Rail and Wheel Fatigue Crack Defects Inspection Imperative

Written by Gary T. Fry, Vice President, Fry Technical Services, Inc.; Railway Age Contributing Editor
(William C. Vantuono Photograph)

(William C. Vantuono Photograph)

RAILWAY AGE, JUNE 2023 ISSUE: Welcome to “Timeout for Tech with Gary T. Fry, Ph.D., P.E.” Each month, we examine a technology topic about which professionals in the railway industry have asked to learn more. This month, our subject is fatigue defects that form in railway wheels and rails.

Although this is prime material for a very thick volume (or two), our focus will be on a subset of safety-critical issues. Along the way, I will include a few brief callouts to related topics that hint at the breadth involved in these problems. Let’s get started!

In the January 2022 “Timeout for Tech,” I provided a general overview of metallic fatigue. The key takeaways were these: Fatigue cracks in steel are neither manufacturing defects nor the result of manufacturing defects. Rather, fatigue cracks in steel are a result of routine use in service. They are caused by repeated load applications that give motion to atomic-scale imperfections called dislocations.

Dislocations are misalignments present in the crystal lattices of all metals, including steel. Dislocations individually may be on the order of 0.00000004 inches in length, but they occur in great numbers. For example, one could expect to find 10 million miles of dislocations in a three-foot length of AREMA 136RE rail and more than 65 million miles in a single 36-inch freight car wheel—amazing!

At first thought, it might seem logical that eliminating dislocations would improve steel components—making them essentially fatigue-proof. Remarkably, however, it is dislocations that give steel alloys essential structural properties such as ductility and fracture toughness. Even if it were possible, eliminating dislocations would make steel uselessly brittle. So, we are left facing the simple fact that every component made from steel is vulnerable to producing fatigue crack defects under the action of repeated loads that mobilize dislocations. That gives us two basic conditions to assess.

Let’s consider railway rails and wheels. With certainty, we can say that they both experience repeated loads. Each full revolution is a load cycle for a wheel, and the passage of a wheel is a load cycle at each location along the length of a rail. Now, we must address the question of mobilizing dislocations. This condition is much more difficult to assess and has been an active area of research for nearly 200 years.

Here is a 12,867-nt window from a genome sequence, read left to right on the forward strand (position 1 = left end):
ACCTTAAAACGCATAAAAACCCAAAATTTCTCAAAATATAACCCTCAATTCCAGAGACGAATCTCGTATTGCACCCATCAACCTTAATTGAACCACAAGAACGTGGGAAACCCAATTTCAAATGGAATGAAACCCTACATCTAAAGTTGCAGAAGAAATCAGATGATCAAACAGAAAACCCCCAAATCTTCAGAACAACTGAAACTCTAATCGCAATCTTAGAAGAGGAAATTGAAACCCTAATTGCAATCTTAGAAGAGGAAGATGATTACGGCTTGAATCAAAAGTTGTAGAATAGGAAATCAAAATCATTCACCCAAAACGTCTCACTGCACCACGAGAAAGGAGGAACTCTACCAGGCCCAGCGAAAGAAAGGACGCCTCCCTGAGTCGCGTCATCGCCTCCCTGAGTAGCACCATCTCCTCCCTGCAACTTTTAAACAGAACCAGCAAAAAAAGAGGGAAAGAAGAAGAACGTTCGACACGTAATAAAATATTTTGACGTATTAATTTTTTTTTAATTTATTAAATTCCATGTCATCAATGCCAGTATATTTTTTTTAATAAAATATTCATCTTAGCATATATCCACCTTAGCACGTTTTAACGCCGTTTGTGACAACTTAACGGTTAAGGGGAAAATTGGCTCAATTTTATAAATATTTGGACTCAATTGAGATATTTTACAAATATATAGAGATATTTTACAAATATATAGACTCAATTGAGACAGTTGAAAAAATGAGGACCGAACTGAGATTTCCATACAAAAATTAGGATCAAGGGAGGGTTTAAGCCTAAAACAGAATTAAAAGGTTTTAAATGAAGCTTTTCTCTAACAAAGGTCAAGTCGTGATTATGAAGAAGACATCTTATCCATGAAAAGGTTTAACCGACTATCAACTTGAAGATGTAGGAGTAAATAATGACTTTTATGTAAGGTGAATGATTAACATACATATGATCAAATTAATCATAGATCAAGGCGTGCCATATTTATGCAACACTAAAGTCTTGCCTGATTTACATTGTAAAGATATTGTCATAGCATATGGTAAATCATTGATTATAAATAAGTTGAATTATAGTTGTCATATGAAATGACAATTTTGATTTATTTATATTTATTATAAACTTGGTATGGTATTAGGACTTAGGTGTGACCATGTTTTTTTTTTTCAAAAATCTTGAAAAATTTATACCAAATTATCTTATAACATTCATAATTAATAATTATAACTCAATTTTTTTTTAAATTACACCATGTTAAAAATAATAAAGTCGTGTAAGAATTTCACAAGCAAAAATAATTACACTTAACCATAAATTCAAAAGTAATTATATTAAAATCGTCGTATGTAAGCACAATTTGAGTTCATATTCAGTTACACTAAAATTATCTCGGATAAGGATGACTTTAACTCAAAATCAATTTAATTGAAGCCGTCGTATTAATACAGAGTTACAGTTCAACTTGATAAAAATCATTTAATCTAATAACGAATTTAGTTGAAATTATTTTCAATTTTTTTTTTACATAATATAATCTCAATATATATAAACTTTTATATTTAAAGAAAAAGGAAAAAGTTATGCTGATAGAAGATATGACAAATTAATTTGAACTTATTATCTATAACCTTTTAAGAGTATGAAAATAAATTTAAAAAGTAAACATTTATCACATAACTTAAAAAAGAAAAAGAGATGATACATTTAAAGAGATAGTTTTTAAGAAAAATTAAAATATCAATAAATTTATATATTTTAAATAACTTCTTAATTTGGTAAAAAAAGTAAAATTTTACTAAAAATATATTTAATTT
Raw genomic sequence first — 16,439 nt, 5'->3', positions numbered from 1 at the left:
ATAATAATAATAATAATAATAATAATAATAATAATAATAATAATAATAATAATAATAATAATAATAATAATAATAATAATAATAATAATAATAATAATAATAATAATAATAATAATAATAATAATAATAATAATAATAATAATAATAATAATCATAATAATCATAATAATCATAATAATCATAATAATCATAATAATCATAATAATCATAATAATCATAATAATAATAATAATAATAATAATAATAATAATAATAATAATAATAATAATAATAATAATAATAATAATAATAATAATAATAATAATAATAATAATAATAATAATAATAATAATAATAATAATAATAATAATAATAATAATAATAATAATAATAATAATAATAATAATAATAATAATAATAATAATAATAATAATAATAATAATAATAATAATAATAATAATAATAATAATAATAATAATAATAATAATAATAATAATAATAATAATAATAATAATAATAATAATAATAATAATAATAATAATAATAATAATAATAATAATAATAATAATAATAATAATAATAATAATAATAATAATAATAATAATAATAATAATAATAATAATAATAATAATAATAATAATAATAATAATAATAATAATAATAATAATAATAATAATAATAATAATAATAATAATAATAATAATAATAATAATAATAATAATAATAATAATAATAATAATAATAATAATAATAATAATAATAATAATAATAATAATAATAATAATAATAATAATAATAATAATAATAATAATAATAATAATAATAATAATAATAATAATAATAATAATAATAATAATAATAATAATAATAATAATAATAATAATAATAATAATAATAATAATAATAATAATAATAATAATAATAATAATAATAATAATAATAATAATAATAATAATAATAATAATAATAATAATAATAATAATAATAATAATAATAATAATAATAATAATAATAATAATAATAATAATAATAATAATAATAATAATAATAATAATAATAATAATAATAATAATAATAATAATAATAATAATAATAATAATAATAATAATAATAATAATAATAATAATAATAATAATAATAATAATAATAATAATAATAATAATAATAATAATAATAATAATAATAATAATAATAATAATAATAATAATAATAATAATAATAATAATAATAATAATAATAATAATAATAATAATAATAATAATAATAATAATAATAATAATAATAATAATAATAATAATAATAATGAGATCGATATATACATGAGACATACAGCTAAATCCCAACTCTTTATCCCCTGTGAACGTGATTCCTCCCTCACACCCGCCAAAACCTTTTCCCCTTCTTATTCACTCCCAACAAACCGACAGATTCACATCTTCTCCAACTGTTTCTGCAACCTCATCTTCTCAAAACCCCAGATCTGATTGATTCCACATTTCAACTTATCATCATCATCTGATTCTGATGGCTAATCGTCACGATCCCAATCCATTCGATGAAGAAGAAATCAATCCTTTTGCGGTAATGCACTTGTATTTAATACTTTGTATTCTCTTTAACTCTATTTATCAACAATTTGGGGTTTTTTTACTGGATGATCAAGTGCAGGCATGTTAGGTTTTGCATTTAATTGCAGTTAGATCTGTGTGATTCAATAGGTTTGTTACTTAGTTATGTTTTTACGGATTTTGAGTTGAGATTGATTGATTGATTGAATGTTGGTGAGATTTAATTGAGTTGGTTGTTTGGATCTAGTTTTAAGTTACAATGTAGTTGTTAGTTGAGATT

Dislocation motion in steel is caused by shearing distortions of crystal lattices beyond threshold limits that are determined through controlled testing. Fatigue cracks come from the accumulated and irreversible motions of the dislocations. To assess the fatigue vulnerability of components, the threshold values from testing are compared to values obtained from analysis models of the components, values from field measurements of the components under load, or both.

Figure 1: Stress plot from a computational model of wheel/rail rolling contact under normal revenue service conditions. Peak stresses exceed the minimum levels needed to produce fatigue crack defects in wheels and rails. (Courtesy of Gary T. Fry.)

For example, Figure 1 (above) shows stress results from a computer model of rolling contact between a 36-inch freight wheel and an AREMA 136RE rail. The wheel load was just under 36,000 pounds, which is normal for current revenue service in North America. The form of stresses plotted in Figure 1 can be related directly to the stress-strain curve for the wheel and rail steel. In the peak zone, the stresses exceed the yield strength of both materials, which would generally be expected to fall below 120 ksi. Having the von Mises Stress exceed the yield strength of the steel by any amount means the peak stresses in the wheel and rail substantially exceed the threshold level needed to cause dislocation motion.

We have now established that both conditions for fatigue vulnerability of wheels and rails have been met. Wheels and rails in North American revenue service are repeatedly loaded at levels that are expected to cause dislocation motion. After some period of exposure to this service environment, we should expect to observe fatigue crack defects in both components. And, in fact, we do on a regular basis.

There are two additional questions to consider. How many miles can a wheel travel under a given load before producing a fatigue crack defect in the wheel? How many of those loaded wheels can pass over a rail before producing a fatigue crack defect in the rail? These questions are the subject of a specialized field called fatigue mechanics.

The best fatigue mechanic models are the critical-plane models, and among critical-plane models, the best are the strain-based approaches. With these, one can prepare detailed estimates for the expected wheel and rail fatigue lives at which end fatigue crack defects will be present. But there are substantial caveats to disclose. Notably, the predictions rarely agree with test results to an actionable level useful to decision-makers.